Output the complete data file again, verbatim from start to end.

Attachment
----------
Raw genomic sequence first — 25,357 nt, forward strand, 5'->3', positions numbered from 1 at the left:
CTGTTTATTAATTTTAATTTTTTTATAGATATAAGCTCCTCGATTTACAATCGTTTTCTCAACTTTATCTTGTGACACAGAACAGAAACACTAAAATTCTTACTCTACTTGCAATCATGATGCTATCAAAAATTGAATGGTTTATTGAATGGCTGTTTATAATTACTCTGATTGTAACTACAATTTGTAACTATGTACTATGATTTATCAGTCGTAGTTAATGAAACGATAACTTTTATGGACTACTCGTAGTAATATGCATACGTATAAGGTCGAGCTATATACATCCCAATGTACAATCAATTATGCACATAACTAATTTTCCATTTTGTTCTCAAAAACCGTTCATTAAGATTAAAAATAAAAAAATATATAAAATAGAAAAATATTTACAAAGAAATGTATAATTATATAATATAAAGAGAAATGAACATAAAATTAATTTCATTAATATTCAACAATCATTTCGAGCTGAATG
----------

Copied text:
Raw genomic sequence first — 25,357 nt, forward strand, 5'->3', positions numbered from 1 at the left:
CTGTTTATTAATTTTAATTTTTTTATAGATATAAGCTCCTCGATTTACAATCGTTTTCTCAACTTTATCTTGTGACACAGAACAGAAACACTAAAATTCTTACTCTACTTGCAATCATGATGCTATCAAAAATTGAATGGTTTATTGAATGGCTGTTTATAATTACTCTGATTGTAACTACAATTTGTAACTATGTACTATGATTTATCAGTCGTAGTTAATGAAACGATAACTTTTATGGACTACTCGTAGTAATATGCATACGTATAAGGTCGAGCTATATACATCCCAATGTACAATCAATTATGCACATAACTAATTTTCCATTTTGTTCTCAAAAACCGTTCATTAAGATTAAAAATAAAAAAATATATAAAATAGAAAAATATTTACAAAGAAATGTATAATTATATAATATAAAGAGAAATGAACATAAAATTAATTTCATTAATATTCAACAATCATTTCGAGCTGAATG